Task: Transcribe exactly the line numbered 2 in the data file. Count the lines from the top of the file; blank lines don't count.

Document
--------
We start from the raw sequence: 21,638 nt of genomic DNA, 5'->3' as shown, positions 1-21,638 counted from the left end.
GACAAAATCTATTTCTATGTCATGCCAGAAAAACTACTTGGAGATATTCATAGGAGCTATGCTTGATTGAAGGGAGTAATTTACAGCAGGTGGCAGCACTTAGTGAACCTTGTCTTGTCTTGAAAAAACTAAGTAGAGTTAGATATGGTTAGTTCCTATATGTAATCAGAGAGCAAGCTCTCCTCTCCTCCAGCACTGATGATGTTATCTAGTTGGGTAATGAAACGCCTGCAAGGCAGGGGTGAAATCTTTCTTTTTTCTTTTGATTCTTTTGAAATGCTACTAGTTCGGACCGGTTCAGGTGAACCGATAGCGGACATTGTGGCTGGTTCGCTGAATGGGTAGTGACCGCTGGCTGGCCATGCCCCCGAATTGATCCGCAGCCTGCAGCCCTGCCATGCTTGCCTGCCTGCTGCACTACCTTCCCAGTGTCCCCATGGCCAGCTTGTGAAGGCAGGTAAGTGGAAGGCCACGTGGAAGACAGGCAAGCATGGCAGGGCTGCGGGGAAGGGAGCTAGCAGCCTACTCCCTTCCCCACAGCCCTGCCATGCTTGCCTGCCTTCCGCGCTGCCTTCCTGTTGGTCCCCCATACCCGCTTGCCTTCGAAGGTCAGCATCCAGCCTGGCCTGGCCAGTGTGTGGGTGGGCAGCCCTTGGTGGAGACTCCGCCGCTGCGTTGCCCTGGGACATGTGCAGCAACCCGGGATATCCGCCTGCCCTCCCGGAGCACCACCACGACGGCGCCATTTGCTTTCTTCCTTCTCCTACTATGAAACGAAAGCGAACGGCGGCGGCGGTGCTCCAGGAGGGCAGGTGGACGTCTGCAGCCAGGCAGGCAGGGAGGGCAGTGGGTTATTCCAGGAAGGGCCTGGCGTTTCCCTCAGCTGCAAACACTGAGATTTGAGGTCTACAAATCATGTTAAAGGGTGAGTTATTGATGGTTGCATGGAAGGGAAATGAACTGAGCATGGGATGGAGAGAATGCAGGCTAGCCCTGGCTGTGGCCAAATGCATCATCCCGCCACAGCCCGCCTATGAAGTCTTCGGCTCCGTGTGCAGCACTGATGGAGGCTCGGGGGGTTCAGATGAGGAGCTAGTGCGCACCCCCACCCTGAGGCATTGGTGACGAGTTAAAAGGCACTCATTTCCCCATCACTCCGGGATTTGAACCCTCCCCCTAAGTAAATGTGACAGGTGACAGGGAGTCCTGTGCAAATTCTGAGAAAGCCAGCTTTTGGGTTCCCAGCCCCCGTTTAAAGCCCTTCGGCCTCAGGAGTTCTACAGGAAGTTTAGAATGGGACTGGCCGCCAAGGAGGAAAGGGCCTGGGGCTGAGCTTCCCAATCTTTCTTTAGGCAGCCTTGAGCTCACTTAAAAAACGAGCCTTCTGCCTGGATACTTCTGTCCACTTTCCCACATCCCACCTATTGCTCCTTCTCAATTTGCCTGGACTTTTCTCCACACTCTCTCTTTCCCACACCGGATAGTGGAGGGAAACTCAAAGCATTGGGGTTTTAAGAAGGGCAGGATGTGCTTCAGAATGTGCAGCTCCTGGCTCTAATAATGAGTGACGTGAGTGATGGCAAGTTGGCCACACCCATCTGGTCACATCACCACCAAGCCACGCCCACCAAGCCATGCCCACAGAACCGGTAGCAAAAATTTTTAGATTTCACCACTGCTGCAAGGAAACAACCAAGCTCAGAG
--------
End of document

GACAAAATCTATTTCTATGTCATGCCAGAAAAACTACTTGGAGATATTCATAGGAGCTATGCTTGATTGAAGGGAGTAATTTACAGCAGGTGGCAGCACTTAGTGAACCTTGTCTTGTCTTGAAAAAACTAAGTAGAGTTAGATATGGTTAGTTCCTATATGTAATCAGAGAGCAAGCTCTCCTCTCCTCCAGCACTGATGATGTTATCTAGTTGGGTAATGAAACGCCTGCAAGGCAGGGGTGAAATCTTTCTTTTTTCTTTTGATTCTTTTGAAATGCTACTAGTTCGGACCGGTTCAGGTGAACCGATAGCGGACATTGTGGCTGGTTCGCTGAATGGGTAGTGACCGCTGGCTGGCCATGCCCCCGAATTGATCCGCAGCCTGCAGCCCTGCCATGCTTGCCTGCCTGCTGCACTACCTTCCCAGTGTCCCCATGGCCAGCTTGTGAAGGCAGGTAAGTGGAAGGCCACGTGGAAGACAGGCAAGCATGGCAGGGCTGCGGGGAAGGGAGCTAGCAGCCTACTCCCTTCCCCACAGCCCTGCCATGCTTGCCTGCCTTCCGCGCTGCCTTCCTGTTGGTCCCCCATACCCGCTTGCCTTCGAAGGTCAGCATCCAGCCTGGCCTGGCCAGTGTGTGGGTGGGCAGCCCTTGGTGGAGACTCCGCCGCTGCGTTGCCCTGGGACATGTGCAGCAACCCGGGATATCCGCCTGCCCTCCCGGAGCACCACCACGACGGCGCCATTTGCTTTCTTCCTTCTCCTACTATGAAACGAAAGCGAACGGCGGCGGCGGTGCTCCAGGAGGGCAGGTGGACGTCTGCAGCCAGGCAGGCAGGGAGGGCAGTGGGTTATTCCAGGAAGGGCCTGGCGTTTCCCTCAGCTGCAAACACTGAGATTTGAGGTCTACAAATCATGTTAAAGGGTGAGTTATTGATGGTTGCATGGAAGGGAAATGAACTGAGCATGGGATGGAGAGAATGCAGGCTAGCCCTGGCTGTGGCCAAATGCATCATCCCGCCACAGCCCGCCTATGAAGTCTTCGGCTCCGTGTGCAGCACTGATGGAGGCTCGGGGGGTTCAGATGAGGAGCTAGTGCGCACCCCCACCCTGAGGCATTGGTGACGAGTTAAAAGGCACTCATTTCCCCATCACTCCGGGATTTGAACCCTCCCCCTAAGTAAATGTGACAGGTGACAGGGAGTCCTGTGCAAATTCTGAGAAAGCCAGCTTTTGGGTTCCCAGCCCCCGTTTAAAGCCCTTCGGCCTCAGGAGTTCTACAGGAAGTTTAGAATGGGACTGGCCGCCAAGGAGGAAAGGGCCTGGGGCTGAGCTTCCCAATCTTTCTTTAGGCAGCCTTGAGCTCACTTAAAAAACGAGCCTTCTGCCTGGATACTTCTGTCCACTTTCCCACATCCCACCTATTGCTCCTTCTCAATTTGCCTGGACTTTTCTCCACACTCTCTCTTTCCCACACCGGATAGTGGAGGGAAACTCAAAGCATTGGGGTTTTAAGAAGGGCAGGATGTGCTTCAGAATGTGCAGCTCCTGGCTCTAATAATGAGTGACGTGAGTGATGGCAAGTTGGCCACACCCATCTGGTCACATCACCACCAAGCCACGCCCACCAAGCCATGCCCACAGAACCGGTAGCAAAAATTTTTAGATTTCACCACTGCTGCAAGGAAACAACCAAGCTCAGAG